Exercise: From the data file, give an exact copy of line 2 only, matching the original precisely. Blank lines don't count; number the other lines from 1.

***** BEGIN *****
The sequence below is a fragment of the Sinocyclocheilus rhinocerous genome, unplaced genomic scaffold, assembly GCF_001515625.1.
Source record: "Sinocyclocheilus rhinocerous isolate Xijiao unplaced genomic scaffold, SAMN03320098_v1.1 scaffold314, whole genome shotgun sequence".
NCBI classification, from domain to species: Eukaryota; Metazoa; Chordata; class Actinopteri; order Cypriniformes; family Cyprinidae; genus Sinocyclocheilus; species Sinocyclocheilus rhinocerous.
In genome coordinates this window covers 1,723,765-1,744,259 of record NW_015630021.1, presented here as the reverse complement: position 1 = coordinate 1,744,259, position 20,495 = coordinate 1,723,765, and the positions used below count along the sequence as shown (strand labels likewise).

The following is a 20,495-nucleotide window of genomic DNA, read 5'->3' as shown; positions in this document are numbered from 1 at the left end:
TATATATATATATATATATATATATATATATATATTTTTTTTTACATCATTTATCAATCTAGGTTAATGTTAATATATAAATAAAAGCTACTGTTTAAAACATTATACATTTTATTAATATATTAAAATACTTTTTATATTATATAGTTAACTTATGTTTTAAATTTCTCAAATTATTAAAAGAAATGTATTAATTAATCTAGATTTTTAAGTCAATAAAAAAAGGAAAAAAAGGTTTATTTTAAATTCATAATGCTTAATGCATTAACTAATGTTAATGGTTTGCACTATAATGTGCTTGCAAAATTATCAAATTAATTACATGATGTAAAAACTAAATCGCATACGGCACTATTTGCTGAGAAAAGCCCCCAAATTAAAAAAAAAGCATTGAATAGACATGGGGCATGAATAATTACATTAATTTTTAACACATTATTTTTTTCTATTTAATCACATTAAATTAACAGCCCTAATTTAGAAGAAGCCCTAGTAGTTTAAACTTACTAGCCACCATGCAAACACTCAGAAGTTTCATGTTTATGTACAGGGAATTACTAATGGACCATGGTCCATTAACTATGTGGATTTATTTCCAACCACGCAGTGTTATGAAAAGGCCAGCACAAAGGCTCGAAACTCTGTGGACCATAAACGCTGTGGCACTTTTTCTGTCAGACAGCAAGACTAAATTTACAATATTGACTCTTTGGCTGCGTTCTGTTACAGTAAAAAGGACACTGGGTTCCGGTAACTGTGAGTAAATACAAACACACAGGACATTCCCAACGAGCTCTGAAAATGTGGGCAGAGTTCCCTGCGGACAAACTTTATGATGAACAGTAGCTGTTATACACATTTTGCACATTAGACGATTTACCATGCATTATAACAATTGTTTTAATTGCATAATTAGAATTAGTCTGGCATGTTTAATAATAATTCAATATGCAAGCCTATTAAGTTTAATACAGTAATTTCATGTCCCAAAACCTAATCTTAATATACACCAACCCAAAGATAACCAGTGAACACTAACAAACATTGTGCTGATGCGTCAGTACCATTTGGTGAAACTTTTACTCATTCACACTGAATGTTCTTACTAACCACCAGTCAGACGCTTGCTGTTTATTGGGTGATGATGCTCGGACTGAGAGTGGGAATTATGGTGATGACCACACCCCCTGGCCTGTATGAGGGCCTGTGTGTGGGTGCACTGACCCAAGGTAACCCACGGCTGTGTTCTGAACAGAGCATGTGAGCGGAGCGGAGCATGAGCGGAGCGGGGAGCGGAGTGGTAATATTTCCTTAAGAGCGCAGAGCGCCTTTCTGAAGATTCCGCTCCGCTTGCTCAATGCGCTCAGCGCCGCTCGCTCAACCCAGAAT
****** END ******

Source record: "Sinocyclocheilus rhinocerous isolate Xijiao unplaced genomic scaffold, SAMN03320098_v1.1 scaffold314, whole genome shotgun sequence".